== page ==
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Oroville Dam Spillway Failure

On Feb 8th 2017, the spillway of the Oroville dam in Northern California failed after a 150ft wide hole formed and significant amount of the underlying hillside were washed away. The large hole forced operators to shut off the flow at a time when the level of water is rising at unprecedented rates. Currently the inflow is 130,000 cubic feet per second, and at the time of the failure the spillway was releasing 50,000 cubic feet per second.

A significant function of dams in California is flood control. If the dam were not there, then the full 130,000 cubic feet per second would be heading down the heather river through Oroville, Yuba City, and Sacramento. Many areas along the way are behind levees.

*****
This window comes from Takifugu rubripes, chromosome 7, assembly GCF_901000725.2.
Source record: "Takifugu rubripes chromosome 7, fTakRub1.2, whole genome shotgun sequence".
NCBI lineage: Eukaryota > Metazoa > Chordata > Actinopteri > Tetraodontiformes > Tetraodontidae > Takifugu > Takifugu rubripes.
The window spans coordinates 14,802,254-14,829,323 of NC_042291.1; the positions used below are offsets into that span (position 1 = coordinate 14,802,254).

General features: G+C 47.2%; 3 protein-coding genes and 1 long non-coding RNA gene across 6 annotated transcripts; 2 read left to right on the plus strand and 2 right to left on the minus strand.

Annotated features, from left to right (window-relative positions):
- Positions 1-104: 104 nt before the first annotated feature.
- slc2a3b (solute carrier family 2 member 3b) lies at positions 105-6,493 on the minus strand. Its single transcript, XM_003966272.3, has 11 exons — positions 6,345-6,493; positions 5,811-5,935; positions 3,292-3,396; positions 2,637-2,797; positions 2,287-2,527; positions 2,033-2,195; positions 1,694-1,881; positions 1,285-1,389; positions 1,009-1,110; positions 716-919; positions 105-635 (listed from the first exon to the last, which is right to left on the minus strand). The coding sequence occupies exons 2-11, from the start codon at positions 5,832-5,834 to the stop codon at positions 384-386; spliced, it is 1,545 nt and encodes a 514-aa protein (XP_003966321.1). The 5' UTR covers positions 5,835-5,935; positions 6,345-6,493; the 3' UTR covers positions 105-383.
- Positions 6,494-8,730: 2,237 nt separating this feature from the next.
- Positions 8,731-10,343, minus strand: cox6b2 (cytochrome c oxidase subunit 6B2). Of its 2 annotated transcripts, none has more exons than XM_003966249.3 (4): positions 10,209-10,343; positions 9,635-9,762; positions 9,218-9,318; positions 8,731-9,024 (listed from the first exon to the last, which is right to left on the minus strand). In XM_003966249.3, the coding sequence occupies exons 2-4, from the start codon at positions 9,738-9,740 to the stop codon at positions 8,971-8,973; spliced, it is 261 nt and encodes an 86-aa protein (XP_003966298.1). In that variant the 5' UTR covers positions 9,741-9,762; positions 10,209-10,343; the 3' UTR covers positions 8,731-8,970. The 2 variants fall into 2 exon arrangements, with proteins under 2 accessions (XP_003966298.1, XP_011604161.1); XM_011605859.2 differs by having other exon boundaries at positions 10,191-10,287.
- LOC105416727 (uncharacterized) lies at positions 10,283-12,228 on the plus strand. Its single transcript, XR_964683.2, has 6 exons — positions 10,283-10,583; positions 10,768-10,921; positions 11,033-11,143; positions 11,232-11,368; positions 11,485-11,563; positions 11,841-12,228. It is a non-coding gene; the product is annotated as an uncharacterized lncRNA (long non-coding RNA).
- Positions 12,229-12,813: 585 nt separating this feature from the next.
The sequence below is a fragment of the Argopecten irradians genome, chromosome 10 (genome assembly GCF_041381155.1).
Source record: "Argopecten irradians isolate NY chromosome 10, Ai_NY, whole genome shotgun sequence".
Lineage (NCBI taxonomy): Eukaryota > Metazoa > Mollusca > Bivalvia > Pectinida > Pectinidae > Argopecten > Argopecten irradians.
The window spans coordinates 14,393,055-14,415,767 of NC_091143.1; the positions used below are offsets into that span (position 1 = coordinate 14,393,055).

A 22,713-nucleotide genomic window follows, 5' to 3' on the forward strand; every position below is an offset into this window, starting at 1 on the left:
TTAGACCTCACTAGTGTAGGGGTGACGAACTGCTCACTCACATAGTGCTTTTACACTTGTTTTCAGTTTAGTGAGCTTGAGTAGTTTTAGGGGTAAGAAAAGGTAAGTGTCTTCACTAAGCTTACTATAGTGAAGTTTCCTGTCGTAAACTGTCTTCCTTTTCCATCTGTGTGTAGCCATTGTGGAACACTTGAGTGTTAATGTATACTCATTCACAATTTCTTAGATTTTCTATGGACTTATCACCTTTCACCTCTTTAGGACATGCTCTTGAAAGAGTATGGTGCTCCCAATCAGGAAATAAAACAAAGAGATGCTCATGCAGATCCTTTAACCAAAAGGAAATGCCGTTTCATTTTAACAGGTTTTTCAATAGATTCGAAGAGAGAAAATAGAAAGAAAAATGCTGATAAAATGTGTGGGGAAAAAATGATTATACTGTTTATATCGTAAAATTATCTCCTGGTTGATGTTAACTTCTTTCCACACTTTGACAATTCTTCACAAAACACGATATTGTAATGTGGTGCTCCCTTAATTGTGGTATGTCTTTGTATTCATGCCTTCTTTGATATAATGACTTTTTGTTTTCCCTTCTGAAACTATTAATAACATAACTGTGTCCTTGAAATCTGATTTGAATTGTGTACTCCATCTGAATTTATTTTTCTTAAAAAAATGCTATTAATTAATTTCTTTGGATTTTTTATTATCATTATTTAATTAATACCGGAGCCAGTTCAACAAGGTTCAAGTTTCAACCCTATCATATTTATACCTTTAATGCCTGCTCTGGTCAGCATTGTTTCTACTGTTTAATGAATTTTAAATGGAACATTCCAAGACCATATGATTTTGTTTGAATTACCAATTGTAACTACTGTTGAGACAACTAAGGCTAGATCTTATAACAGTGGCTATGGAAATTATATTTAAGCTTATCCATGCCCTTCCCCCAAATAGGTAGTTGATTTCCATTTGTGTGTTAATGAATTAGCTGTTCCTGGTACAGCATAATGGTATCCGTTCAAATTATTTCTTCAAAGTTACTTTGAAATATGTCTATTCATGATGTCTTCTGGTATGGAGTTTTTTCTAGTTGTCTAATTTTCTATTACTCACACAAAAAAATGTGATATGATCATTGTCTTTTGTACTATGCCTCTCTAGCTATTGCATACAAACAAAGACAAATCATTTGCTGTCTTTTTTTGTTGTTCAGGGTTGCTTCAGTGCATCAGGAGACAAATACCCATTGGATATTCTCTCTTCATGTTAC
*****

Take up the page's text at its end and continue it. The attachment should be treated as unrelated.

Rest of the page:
If, as seems quite likely, they cannot quickly repair the spillway then they are faced with a difficult choice. They can either continue to let more water flow down it in a controlled manner, which will cause far more damage to the spillway, or they can let the level of water rise until it goes over the emergency spillway (just visible on the left of the above image).

Neither option is good. More damage to the spillway will mean very expensive and time consuming repairs, but using the emergency spillway will be uncontrolled, with the possibility of levees being breached downstream. There will also be very significant local erosion, with the greatest risk being that this leads to the failure of the emergency spillway itself.

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